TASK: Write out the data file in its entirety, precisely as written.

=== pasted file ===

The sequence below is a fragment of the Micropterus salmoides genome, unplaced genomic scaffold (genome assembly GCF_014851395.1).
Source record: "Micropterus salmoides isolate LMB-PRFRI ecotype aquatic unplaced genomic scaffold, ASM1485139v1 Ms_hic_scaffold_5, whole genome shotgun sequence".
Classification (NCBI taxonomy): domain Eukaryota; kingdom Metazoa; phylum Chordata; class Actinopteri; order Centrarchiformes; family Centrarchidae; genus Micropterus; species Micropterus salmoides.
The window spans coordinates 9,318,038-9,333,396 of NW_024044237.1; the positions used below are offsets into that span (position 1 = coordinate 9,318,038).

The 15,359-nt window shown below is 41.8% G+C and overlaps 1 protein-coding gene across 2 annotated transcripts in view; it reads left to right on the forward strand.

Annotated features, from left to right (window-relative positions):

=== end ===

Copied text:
The sequence below is a fragment of the Micropterus salmoides genome, unplaced genomic scaffold (genome assembly GCF_014851395.1).
Source record: "Micropterus salmoides isolate LMB-PRFRI ecotype aquatic unplaced genomic scaffold, ASM1485139v1 Ms_hic_scaffold_5, whole genome shotgun sequence".
Classification (NCBI taxonomy): domain Eukaryota; kingdom Metazoa; phylum Chordata; class Actinopteri; order Centrarchiformes; family Centrarchidae; genus Micropterus; species Micropterus salmoides.
The window spans coordinates 9,318,038-9,333,396 of NW_024044237.1; the positions used below are offsets into that span (position 1 = coordinate 9,318,038).

The 15,359-nt window shown below is 41.8% G+C and overlaps 1 protein-coding gene across 2 annotated transcripts in view; it reads left to right on the forward strand.

Annotated features, from left to right (window-relative positions):